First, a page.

Control valves 58 and 60 will maintain normal water level in separators 140 in response to level control unit 62.
With reference to FIG. 7, the burners 104 and 106 are lit at approximately 10-15% of their full load firing rate and the temperature of the fluid entering the pressure reducing station 14 is raised over a period of time to approximately 450°. The feedwater pumping rate is increased to 25% which causes the valve 172 to open to control the outlet pressure from the furnace 12 to approximately 3500 psi. The valve 64 is closed and the valves 66 and 68 are opened so that drain water from the separators 140 is routed through the line 52, the header 54, and to the deaerator 40 and the high pressure heater 46 under control of the valves 66 and 68, respectively. The steam separated in the separators 140 as a result of the above-mentioned increased temperature is routed directly to and through the superheaters 18 and 20 and to the turbine stop valve 24 where it drains, through the line 74, into the condenser 30.
Referring to FIG. 8, the throttle pressure is then raised to 1000 psi. by increasing the firing rate of the burners 104 and 106, the turbine bypass valve 50 is opened to direct steam into the high pressure turbine 22, to bring the turbine up to speed and to synchronize and initially load the turbine. The load is then increased to 7% of full load at the 1000 psi. throttle pressure. Spray station 48 controls final steam temperature to turbine 22. In this mode, the water flow from the separators 140 is identical to that discussed in the previous mode.
The turbine load is then increased to 25% of full load with the turbine control valves approximately 25% open by increasing throttle pressure from 1000 psi. to 3500 psi. by firing rate control to achieve the operation shown in FIG. 9. In this mode, the turbine bypass valve 50 is shut off and the steam flow is through the turbine stop valve 24.
As separator pressure approaches 3000 psi. a separator pressure error override modifies the level control unit 62 signal to control valves 58 and 60 when low level is indicated. In this manner proper operation of valves 58 and 60 is assured even as the level control signal becomes erratic in the 3000 psi. to 3550 psi. range.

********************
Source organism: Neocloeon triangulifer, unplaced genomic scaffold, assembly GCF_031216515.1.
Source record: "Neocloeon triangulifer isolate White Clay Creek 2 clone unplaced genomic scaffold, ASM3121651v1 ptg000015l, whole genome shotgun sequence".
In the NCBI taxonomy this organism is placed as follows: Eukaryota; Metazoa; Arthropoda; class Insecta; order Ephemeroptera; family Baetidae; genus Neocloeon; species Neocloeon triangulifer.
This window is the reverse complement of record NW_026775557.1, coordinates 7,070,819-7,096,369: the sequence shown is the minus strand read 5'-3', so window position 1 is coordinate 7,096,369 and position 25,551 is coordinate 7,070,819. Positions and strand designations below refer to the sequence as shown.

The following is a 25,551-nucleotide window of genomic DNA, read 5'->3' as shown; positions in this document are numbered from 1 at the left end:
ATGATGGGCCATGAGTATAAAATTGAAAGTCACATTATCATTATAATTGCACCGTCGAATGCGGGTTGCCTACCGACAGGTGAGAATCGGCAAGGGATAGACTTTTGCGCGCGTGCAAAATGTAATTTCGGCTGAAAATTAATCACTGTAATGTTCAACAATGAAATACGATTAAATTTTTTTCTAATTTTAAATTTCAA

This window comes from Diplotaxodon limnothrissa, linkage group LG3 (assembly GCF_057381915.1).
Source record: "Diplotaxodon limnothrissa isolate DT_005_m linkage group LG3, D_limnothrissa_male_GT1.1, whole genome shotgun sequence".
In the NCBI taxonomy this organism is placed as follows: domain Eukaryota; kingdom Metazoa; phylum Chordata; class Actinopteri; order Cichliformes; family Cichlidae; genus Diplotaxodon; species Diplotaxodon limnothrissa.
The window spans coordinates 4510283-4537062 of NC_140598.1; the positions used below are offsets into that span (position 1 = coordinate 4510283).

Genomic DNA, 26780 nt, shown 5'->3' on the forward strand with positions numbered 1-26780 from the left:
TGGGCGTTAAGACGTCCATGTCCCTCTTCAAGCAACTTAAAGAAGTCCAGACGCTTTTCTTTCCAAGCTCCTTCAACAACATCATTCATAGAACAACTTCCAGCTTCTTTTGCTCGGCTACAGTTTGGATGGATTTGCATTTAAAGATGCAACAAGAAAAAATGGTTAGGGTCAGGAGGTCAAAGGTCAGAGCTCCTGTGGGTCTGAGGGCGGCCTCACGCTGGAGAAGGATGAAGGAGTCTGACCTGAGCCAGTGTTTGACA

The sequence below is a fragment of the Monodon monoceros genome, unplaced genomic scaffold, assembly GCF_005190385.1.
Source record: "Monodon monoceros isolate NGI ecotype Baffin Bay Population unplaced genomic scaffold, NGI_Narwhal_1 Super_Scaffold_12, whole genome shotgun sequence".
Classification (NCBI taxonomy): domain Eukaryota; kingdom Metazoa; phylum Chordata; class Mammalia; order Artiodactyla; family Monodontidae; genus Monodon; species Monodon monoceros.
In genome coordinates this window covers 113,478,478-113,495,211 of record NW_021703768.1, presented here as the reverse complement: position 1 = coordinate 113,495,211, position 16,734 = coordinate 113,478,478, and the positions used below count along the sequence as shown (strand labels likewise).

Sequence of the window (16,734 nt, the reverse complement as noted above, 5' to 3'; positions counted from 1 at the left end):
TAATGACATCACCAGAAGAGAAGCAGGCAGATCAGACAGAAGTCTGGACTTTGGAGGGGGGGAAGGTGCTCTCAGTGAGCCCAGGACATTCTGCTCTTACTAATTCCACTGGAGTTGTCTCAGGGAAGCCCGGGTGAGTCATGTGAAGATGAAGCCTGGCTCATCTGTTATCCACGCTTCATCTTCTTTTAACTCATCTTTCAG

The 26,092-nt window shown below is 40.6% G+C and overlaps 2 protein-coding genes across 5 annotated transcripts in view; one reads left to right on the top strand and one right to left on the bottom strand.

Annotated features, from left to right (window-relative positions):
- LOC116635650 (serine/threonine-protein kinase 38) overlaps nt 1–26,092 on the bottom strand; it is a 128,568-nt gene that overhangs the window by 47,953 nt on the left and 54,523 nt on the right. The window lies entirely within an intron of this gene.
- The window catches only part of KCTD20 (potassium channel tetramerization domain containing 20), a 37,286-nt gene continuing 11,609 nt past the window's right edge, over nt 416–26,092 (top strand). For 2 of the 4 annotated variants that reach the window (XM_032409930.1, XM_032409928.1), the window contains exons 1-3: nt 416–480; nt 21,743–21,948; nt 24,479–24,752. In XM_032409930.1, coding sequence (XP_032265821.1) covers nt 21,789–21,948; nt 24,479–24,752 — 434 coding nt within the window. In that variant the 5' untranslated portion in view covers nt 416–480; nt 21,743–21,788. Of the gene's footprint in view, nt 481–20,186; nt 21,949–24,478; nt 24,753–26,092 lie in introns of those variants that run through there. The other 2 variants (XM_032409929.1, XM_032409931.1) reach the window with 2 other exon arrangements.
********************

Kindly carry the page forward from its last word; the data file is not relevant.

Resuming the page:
As the load approaches 25%, the larger control valve 58 closes with later sequential closing of the small control valve 60. At 25% load both valves 58 and 60 are closed removing the bypass water drain circuit, including line 52 from service, as shown in FIG. 10. As the turbine load is increased above 25%, the valve 170 at the pressure reducing station 14 is opened and vapor at full pressure from the furnace section 12 passes through separators 140 and routes to superheaters 18 and 20 and to the high pressure turbine 22, with the spray station 48 in service for transient control of final steam temperature.
It is thus noted that when the capillary tubes 176 are in service, furnace pressure will vary between approximately 1800 psi. and 2200 psi. with the valve 170 and 172 fully closed, and that when the fluid flow is increased from 15% to 25% of full load flow as described above, the valve 172 will open to control upstream furnace pressure to 3550 psi. Also, the stop valve 170 will open when 25% turbine load is achieved at 3550 psi. throttle pressure.
FIG. 11 depicts the variations of furnace pressure and the throttle pressure to the superheaters and high pressure turbines throughout the above-mentioned stages of operation and summarizes the pressure variances discussed in connection with FIGS. 6-10.
It is thus seen that the system and method of the present invention enables a quick and efficient start-up to be achieved with a minimum of control functions. Also, since the level in the separators 140 in the arrangement of the present invention determines the division point between water and steam circuits during start-up, the system and method of the present invention enables the turbines to be smoothly loaded at optimum pressures and temperatures that can be constantly and gradually increased, without the need of boiler division valves or external bypass circuitry for steam dumping. Also, according to the system and method of the present invention, operation can be continuous at very low loads with a minimum of heat loss to the condenser. Still further, it can be appreciated that the system and method of the present invention can operate in a cyclic mode, such as, for example, reduction to house load daily and/or weekly shut-downs and restarts.
Of course, it is understood that variations of the specific construction and arrangement of the system and method disclosed above can be made by those skilled in the art without departing from the invention as defined in the appended claims.